It was in 1608 that the first attempt was made to establish factories in India by the English East India company. The Company sent Captain Hawkins to India, and he reached the court of Jahangir in 1609. He was at first well received by the Mughul Emperor, who expressed his desire to permit the English to settle at Surat. But the hostile activities of the Portuguese, and the opposition of the Surat merchants, led him to refuse the English captain’s petition. In 1613 Jahangir permitting the English to establish a factory permanently at Surat. Soon the English Company sent an accredited ambassador of the King of England, James I, to the Mughul court. The person chosen was Sir Thomas Roe. Roe remained constantly at Jahangir’s court from the end of 1615 till the end of 1618. Before Roe left India in February, 1619, the English had establish factories at Surat, Agra, Ahmadabad and Broach. In 1668 Bombay was transferred to the East India Company by Charles II, who had got it from the Portuguese as a part of the dowry of his wife Catherine of Braganza, at an annual rental of $10. Bombay gradually grew more and more prosperous and became so important that in 1687 it superseded Surat as the chief settlement of the English on the west coast.
On the south-eastern coast the English had established a factory at Masulipatam, the principal port of the kingdom of Golkunda. In 1626 at Armagaon, a few miles north of the Dutch settlement of Pulicat.
In A.D. 1639 company obtained the lease of Madras from the ruler of Chandragiri, representative of the ruined Vijayanagar Empire, and built there a fortified factory which came to be known as Fort St. George. Fort St. George soon became the headquarters of the English settlements on the Coromandel coast.
For various reasons, the prospects of the Company’s trade at Madras and Surat were not very bright during the first half of the seventeenth century. But its misfortunes disappeared during the second half of that century, owing to changes in the policy of the home government.
The Company’s policy in India also changed during this period. A peaceful trading body was transformed into a power eager to establish its own position by territorial acquisitions, largely in view of the political disorders in the country.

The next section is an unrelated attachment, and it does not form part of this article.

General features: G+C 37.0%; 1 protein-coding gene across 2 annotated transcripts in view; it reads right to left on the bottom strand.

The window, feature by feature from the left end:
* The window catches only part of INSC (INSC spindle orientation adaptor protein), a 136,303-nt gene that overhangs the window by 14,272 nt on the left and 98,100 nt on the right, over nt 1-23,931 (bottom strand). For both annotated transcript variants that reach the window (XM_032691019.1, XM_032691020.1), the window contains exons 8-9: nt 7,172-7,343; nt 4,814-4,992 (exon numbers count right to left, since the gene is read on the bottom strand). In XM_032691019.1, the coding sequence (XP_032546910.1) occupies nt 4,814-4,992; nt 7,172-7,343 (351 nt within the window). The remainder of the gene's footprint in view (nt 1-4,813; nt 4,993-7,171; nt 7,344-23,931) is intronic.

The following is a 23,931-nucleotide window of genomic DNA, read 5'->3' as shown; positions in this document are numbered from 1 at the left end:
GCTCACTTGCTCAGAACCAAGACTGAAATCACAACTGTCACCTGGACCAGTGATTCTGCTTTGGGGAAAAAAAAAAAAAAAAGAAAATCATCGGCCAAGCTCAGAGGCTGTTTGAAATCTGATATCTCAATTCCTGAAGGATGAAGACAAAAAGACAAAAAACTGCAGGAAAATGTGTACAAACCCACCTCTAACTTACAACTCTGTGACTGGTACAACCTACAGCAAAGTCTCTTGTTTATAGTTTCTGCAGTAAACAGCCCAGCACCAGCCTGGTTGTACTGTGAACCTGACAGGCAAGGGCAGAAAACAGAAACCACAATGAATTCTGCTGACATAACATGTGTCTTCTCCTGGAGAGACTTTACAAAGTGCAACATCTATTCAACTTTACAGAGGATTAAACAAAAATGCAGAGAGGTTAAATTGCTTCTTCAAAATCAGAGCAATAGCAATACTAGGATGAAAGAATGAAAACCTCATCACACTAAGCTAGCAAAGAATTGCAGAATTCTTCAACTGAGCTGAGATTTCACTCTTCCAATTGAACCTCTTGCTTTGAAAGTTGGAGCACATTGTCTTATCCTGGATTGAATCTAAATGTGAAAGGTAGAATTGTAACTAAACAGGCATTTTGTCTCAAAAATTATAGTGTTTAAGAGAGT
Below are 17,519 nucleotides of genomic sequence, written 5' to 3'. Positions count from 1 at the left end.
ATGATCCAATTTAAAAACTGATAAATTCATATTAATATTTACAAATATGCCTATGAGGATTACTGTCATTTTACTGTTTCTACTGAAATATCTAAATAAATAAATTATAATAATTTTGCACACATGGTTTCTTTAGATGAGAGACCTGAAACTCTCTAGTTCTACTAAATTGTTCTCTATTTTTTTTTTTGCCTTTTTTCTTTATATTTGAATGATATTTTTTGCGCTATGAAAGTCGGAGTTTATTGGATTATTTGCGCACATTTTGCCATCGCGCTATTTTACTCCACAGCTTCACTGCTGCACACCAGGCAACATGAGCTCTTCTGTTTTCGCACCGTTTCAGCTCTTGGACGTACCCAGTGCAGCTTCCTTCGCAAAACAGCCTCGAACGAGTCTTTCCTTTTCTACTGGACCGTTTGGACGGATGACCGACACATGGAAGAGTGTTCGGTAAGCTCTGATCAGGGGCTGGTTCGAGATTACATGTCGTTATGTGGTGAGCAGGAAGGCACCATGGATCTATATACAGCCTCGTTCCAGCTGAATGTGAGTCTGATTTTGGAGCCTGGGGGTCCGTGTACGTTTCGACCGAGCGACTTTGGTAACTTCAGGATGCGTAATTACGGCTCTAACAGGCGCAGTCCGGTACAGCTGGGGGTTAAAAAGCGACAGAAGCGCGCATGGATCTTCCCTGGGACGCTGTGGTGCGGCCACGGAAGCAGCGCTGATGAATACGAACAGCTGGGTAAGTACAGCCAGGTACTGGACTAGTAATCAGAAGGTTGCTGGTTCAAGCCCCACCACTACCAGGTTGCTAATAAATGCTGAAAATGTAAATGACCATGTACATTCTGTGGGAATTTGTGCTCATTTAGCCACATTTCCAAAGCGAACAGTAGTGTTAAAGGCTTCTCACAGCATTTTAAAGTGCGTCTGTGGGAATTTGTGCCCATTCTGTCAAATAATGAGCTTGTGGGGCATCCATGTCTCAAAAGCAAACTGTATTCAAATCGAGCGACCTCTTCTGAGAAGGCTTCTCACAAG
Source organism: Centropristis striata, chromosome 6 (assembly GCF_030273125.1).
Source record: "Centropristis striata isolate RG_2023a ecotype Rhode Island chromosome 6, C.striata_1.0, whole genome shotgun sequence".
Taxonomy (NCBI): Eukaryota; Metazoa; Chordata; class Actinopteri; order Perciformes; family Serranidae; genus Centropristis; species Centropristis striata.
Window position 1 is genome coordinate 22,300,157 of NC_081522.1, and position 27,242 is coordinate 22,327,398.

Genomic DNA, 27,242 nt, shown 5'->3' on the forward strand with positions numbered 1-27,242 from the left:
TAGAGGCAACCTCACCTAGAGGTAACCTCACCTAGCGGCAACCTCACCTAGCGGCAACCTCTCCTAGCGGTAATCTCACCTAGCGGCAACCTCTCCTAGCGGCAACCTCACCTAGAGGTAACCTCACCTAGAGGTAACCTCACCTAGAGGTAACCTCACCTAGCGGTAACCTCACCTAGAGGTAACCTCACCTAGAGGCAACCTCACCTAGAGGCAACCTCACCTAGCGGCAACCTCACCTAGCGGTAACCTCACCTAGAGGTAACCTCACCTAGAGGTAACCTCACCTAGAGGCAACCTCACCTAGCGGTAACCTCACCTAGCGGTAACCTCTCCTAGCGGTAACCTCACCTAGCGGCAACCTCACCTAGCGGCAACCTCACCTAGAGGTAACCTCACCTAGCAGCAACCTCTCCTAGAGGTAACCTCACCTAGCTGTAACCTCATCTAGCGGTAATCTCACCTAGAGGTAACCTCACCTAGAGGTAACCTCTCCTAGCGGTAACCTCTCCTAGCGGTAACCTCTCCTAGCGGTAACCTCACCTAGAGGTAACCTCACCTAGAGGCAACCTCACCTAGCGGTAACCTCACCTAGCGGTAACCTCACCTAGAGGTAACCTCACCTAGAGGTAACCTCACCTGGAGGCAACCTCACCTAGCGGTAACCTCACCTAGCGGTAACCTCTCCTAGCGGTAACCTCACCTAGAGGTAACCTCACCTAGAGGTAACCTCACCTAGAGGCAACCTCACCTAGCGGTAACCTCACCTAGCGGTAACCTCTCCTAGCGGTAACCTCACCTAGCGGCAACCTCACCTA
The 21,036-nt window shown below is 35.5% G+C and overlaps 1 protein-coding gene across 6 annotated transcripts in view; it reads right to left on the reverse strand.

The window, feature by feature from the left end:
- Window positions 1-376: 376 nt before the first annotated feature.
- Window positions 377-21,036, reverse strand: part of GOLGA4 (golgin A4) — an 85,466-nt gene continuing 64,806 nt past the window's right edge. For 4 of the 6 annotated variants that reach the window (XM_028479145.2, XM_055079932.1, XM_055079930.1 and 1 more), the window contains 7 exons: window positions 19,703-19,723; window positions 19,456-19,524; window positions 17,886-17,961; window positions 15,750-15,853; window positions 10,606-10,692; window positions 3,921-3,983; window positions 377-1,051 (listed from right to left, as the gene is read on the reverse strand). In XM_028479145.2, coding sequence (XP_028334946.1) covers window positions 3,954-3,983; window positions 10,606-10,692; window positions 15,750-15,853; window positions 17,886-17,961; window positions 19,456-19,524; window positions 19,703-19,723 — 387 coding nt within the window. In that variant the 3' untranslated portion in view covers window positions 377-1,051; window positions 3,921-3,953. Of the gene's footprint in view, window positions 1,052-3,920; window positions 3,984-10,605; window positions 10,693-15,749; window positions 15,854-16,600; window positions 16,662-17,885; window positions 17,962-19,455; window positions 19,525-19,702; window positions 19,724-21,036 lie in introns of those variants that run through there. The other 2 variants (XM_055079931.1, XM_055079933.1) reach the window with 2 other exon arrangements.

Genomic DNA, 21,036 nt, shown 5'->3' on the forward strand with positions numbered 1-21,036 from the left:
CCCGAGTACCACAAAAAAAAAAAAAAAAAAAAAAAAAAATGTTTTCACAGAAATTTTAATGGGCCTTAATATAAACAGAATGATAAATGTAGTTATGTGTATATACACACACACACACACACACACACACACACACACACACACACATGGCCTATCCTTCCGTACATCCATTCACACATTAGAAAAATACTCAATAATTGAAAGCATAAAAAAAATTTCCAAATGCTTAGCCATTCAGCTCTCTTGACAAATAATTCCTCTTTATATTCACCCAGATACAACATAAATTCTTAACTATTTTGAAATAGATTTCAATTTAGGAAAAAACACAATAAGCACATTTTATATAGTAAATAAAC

In 1651 Sultan Shuja granting the Company the privilege of trading in return for a fixed annual payment of duties worth Rs. 3,000.
The expansion of the English East India Company’s trade and influence in India during the first forty years of the eighteenth century was quiet and gradual.
The French East India Company
They were the last of the European powers to compete for commercial gains in the East with the other European Companies. The first French factory in India was established at Surat in A.D. 1668, and another at Masulipatiam established in 1669. In 1672 the French seized San Thome, close to Madras, but in the next year they were defeated by a combined force of the Sultan of Golkunda and the Dutch and was forced to capitulate and surrender San Thome to the Dutch. Meanwhile, in 1673 few Portuguese obtained a little village from the Muslim governor of Valikondapuram. Thus the foundation of Pondicherry was laid in a modest manner. Francois Martin, who took charge of this settlement from A.D. 1674, developed it into an important place. Pondicherry was captured by the Dutch in 1693 but was handed back to the French in 1697. Martin, again placed in charge of this settlement, restored its propriety so that it came to have a population of about 40,000 at the time of his death in 1706 as compared with the 22,000 of Calcutta in the same year. But the French lost their influence in other places, and their factories at Bantam, Surat and Masulipatam were abandoned by the beginning of the eighteenth century. The resources of the French Company were practically exhausted by this time, and till 1720 it passed through very bad days.